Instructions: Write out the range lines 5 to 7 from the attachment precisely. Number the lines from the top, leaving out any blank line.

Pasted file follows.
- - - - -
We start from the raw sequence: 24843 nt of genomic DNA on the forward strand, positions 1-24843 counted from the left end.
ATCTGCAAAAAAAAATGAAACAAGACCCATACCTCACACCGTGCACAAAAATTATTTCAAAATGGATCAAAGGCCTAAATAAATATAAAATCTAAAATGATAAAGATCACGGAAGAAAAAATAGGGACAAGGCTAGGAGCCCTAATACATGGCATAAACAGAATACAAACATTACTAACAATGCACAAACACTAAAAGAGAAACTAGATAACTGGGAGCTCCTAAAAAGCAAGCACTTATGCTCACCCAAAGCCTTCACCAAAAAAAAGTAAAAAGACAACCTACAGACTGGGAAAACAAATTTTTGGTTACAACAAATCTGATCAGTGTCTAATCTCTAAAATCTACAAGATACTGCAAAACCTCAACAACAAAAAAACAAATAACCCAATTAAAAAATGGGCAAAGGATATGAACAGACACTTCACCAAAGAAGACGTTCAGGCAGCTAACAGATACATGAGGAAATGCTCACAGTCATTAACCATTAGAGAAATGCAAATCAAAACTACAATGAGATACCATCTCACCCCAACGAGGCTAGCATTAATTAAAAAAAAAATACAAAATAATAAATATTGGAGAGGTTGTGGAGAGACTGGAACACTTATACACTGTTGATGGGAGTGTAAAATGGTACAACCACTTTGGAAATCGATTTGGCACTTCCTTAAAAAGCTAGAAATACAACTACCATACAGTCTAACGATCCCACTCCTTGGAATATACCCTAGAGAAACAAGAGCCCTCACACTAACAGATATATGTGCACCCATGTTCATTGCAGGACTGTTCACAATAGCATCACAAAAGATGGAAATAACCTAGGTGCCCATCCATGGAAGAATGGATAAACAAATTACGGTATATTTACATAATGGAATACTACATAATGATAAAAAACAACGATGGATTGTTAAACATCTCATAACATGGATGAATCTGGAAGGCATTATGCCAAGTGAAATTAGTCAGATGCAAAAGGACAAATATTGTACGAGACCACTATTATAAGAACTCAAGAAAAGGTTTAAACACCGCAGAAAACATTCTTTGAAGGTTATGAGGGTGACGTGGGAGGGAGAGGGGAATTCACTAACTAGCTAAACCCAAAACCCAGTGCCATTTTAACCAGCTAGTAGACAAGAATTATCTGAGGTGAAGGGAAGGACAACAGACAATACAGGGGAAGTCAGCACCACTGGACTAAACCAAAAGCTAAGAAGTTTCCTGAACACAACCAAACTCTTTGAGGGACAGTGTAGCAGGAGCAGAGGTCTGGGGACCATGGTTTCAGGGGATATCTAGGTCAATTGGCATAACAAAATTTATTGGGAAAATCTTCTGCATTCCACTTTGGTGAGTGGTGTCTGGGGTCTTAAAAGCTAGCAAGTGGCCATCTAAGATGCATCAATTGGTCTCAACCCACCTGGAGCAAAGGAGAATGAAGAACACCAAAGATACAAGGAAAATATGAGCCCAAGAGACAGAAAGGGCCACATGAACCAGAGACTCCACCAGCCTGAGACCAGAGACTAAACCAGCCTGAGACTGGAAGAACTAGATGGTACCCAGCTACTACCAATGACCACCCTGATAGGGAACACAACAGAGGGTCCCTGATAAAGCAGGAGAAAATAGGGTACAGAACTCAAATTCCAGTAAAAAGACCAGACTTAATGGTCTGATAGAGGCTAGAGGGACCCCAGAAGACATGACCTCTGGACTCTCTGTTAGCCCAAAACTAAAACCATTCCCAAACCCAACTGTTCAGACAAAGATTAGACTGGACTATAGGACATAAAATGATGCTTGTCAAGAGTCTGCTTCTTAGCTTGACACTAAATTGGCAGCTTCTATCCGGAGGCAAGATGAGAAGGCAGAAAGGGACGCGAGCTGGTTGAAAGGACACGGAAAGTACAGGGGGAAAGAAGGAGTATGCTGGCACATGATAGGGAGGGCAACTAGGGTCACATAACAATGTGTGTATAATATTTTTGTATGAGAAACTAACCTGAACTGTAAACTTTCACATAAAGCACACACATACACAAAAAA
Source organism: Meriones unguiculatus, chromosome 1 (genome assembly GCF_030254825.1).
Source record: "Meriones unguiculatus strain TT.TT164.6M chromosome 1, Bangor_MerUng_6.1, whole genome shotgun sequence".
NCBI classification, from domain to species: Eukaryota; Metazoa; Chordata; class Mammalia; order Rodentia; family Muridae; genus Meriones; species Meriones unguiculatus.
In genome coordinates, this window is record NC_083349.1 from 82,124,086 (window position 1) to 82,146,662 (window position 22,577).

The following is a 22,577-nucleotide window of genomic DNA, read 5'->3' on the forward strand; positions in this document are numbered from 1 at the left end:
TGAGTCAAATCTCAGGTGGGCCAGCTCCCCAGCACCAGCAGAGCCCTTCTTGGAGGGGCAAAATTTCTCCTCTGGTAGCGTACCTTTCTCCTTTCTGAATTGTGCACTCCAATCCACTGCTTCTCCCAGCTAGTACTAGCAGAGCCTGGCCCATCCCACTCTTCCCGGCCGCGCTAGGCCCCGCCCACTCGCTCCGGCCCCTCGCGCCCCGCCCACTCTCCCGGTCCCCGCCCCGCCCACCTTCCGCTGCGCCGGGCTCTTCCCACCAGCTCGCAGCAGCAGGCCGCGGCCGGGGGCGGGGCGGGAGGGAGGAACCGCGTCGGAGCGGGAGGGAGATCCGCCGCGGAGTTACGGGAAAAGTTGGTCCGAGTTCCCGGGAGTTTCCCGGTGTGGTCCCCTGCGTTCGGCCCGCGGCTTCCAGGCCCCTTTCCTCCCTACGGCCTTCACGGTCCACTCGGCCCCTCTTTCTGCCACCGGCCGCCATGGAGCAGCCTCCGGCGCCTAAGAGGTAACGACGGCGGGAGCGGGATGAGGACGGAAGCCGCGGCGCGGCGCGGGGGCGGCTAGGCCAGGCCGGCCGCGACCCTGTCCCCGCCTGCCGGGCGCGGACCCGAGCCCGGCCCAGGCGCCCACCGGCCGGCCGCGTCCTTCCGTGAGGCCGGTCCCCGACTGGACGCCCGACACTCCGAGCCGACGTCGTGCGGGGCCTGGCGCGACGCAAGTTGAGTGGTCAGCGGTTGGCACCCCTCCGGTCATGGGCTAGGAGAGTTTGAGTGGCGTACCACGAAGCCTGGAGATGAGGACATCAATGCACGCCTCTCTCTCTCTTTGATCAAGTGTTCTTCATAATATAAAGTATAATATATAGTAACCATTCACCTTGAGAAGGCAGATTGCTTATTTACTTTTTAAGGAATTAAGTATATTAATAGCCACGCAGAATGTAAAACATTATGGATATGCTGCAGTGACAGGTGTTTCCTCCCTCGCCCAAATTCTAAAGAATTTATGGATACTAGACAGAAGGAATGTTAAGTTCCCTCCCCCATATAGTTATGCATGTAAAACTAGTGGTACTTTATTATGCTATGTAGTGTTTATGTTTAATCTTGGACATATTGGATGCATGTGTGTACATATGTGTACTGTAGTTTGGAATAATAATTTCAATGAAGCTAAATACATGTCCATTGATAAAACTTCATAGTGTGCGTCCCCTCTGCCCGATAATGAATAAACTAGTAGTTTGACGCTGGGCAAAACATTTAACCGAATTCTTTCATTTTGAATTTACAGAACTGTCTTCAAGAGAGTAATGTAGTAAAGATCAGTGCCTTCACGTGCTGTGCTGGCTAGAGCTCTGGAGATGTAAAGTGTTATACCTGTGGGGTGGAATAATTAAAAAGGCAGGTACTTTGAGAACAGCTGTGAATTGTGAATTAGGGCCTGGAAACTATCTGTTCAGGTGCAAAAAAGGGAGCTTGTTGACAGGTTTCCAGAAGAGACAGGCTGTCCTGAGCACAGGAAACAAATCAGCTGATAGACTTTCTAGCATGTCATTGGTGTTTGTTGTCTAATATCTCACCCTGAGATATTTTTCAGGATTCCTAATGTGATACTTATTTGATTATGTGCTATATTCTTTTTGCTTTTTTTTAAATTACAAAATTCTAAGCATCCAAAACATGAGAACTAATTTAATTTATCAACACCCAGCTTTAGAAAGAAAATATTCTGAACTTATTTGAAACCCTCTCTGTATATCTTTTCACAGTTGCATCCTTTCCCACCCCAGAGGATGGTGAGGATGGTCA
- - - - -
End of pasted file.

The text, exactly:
NCBI classification, from domain to species: Eukaryota; Metazoa; Chordata; class Mammalia; order Rodentia; family Muridae; genus Meriones; species Meriones unguiculatus.
In genome coordinates, this window is record NC_083349.1 from 82,124,086 (window position 1) to 82,146,662 (window position 22,577).

The following is a 22,577-nucleotide window of genomic DNA, read 5'->3' on the forward strand; positions in this document are numbered from 1 at the left end: